McCain also made this boast:
McCain: My health care plan will make it easier for more Americans to find and keep good health care insurance.
Fair enough. But McCain’s plan wouldn’t do nearly as well as Obama’s. One comparison, by the nonpartisan Urban-Brookings Tax Policy Center, finds Obama’s would reduce the uninsured by 18 million people in its first year, compared with a 1 million reduction under McCain’s plan. TPC made various assumptions about the plans to fill in details each proposal lacks, so those numbers aren’t definitive. We await more comparisons from other experts.
There has also been fact checking of McCain around the blogosophere. Jonahtan Cohn found several errors including on health care:
McCain did talk about his health care plan–something, as best as I can recall, no other prime time speaker did. But his suggestion that it would “make it easier for more Americans to find and keep good health care insurance” is just plain wrong. As numerous experts have noted, its primary effect will be to move people out of employer-sponsored insurance and into the individual market, where the benefits are less comprehensive and insurers refuse coverage to anybody with pre-exsiting medical conditions.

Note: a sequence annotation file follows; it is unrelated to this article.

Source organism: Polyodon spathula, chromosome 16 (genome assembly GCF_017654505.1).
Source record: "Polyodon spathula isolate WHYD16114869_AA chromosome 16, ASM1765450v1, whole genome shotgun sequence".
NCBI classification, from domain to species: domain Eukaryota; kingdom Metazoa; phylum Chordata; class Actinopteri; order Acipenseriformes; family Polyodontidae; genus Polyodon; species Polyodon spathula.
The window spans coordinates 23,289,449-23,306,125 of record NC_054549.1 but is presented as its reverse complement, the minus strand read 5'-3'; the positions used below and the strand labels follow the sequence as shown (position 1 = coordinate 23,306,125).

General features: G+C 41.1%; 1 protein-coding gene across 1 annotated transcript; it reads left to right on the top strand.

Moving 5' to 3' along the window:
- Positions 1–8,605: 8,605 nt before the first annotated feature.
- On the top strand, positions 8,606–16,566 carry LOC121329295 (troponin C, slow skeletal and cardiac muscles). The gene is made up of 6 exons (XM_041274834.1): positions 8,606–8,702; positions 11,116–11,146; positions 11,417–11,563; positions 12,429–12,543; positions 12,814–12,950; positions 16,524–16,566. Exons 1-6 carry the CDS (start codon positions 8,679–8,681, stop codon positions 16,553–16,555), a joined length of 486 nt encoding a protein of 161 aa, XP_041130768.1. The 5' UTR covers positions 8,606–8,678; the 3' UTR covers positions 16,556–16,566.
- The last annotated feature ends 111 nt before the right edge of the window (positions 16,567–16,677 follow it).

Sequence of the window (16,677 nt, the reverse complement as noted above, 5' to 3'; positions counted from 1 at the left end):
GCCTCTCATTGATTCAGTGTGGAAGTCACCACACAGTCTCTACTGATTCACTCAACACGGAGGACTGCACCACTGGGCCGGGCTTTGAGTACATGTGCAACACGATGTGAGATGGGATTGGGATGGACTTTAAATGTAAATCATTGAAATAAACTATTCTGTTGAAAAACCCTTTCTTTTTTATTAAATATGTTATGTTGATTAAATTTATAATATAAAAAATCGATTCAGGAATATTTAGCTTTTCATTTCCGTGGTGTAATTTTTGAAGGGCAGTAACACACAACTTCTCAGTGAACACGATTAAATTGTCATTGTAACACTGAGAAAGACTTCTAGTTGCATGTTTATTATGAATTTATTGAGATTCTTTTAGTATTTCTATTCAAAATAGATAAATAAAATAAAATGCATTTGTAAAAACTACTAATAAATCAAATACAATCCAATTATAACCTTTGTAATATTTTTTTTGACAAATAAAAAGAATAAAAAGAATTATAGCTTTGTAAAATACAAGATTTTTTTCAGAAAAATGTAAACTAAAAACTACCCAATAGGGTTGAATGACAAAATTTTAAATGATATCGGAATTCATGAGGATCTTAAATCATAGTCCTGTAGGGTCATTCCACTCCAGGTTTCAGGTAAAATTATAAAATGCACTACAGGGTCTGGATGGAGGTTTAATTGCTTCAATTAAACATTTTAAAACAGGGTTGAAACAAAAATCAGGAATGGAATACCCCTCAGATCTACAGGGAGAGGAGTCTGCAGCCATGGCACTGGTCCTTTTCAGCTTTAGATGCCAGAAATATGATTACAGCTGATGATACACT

Ezra Klein shows more errors in McCain’s statement on health care and makes an interesting challenge for McCain:
Last night, in his speech, John McCain said, “My health care plan will make it easier for more Americans to find and keep good health care insurance. His plan will force small businesses to cut jobs, reduce wages, and force families into a government run health care system where a bureaucrat stands between you and your doctor.”
I should say, of course, that not only isn’t this true, but it’s nonsensical. Where exactly is the bureaucrat supposed to stand? In the waiting room? Outside your car? Obama’s health care plan is basically a way to subsidize private insurance. There’s a regulator involved, but he has nothing to do with you or your doctor. Instead, he stands behind your insurer, tapping his foot, and warning against denying you coverage on grounds of ill health or bad luck.
That said, here’s the question I’d love to see John McCain asked: “Senator McCain, can you describe how Senator Obama’s health care plan works?” And if he gets it wrong, I’d like to see the moderator correct him and ask what he thinks of the actual plan.
McCain certainly talks Obama’s plan down plenty, and fair enough. But I’d bet good money, and a fair amount of it, that there’s no way he could describe it. And I wouldn’t mind seeing the same question put to Obama. The two of them should be forced to display some rudimentary understanding of what this debate is actually about, and if either can’t, that should say a lot about the salvos that have been unleashed thus far.
The same challenge could be made regarding all of Obama’s programs which McCain has repeatedly lied about during this campaign.